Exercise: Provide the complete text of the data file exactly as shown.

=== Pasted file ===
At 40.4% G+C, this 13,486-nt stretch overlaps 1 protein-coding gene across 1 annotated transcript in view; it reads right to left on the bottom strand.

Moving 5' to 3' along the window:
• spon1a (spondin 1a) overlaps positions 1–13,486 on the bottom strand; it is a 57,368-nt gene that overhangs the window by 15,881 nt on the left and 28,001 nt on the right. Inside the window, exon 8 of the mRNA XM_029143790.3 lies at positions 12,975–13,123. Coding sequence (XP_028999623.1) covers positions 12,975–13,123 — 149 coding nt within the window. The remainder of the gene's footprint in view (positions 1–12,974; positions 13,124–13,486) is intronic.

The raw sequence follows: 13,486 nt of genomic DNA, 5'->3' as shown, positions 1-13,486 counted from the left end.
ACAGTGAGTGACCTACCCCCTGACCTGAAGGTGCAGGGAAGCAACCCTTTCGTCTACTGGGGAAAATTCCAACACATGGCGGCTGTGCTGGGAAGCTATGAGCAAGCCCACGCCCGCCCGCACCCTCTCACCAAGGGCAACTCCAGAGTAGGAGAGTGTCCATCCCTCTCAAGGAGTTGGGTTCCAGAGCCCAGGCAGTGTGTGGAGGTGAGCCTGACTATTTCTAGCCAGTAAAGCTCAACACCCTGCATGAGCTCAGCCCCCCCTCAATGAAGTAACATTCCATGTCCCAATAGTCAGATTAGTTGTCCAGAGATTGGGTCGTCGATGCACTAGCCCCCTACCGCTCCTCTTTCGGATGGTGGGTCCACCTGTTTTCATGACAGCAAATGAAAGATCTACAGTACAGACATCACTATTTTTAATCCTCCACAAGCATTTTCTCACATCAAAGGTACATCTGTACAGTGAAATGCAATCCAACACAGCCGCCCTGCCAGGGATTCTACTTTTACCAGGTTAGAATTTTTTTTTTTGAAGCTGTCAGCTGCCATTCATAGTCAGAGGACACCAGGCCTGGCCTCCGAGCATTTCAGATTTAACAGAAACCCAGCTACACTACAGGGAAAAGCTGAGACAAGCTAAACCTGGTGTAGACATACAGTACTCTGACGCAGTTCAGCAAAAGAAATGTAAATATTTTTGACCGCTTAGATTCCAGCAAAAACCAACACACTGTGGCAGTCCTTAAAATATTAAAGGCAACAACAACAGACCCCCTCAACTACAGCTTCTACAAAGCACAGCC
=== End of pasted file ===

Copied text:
At 40.4% G+C, this 13,486-nt stretch overlaps 1 protein-coding gene across 1 annotated transcript in view; it reads right to left on the bottom strand.

Moving 5' to 3' along the window:
• spon1a (spondin 1a) overlaps positions 1–13,486 on the bottom strand; it is a 57,368-nt gene that overhangs the window by 15,881 nt on the left and 28,001 nt on the right. Inside the window, exon 8 of the mRNA XM_029143790.3 lies at positions 12,975–13,123. Coding sequence (XP_028999623.1) covers positions 12,975–13,123 — 149 coding nt within the window. The remainder of the gene's footprint in view (positions 1–12,974; positions 13,124–13,486) is intronic.

The raw sequence follows: 13,486 nt of genomic DNA, 5'->3' as shown, positions 1-13,486 counted from the left end.
ACAGTGAGTGACCTACCCCCTGACCTGAAGGTGCAGGGAAGCAACCCTTTCGTCTACTGGGGAAAATTCCAACACATGGCGGCTGTGCTGGGAAGCTATGAGCAAGCCCACGCCCGCCCGCACCCTCTCACCAAGGGCAACTCCAGAGTAGGAGAGTGTCCATCCCTCTCAAGGAGTTGGGTTCCAGAGCCCAGGCAGTGTGTGGAGGTGAGCCTGACTATTTCTAGCCAGTAAAGCTCAACACCCTGCATGAGCTCAGCCCCCCCTCAATGAAGTAACATTCCATGTCCCAATAGTCAGATTAGTTGTCCAGAGATTGGGTCGTCGATGCACTAGCCCCCTACCGCTCCTCTTTCGGATGGTGGGTCCACCTGTTTTCATGACAGCAAATGAAAGATCTACAGTACAGACATCACTATTTTTAATCCTCCACAAGCATTTTCTCACATCAAAGGTACATCTGTACAGTGAAATGCAATCCAACACAGCCGCCCTGCCAGGGATTCTACTTTTACCAGGTTAGAATTTTTTTTTTTGAAGCTGTCAGCTGCCATTCATAGTCAGAGGACACCAGGCCTGGCCTCCGAGCATTTCAGATTTAACAGAAACCCAGCTACACTACAGGGAAAAGCTGAGACAAGCTAAACCTGGTGTAGACATACAGTACTCTGACGCAGTTCAGCAAAAGAAATGTAAATATTTTTGACCGCTTAGATTCCAGCAAAAACCAACACACTGTGGCAGTCCTTAAAATATTAAAGGCAACAACAACAGACCCCCTCAACTACAGCTTCTACAAAGCACAGCC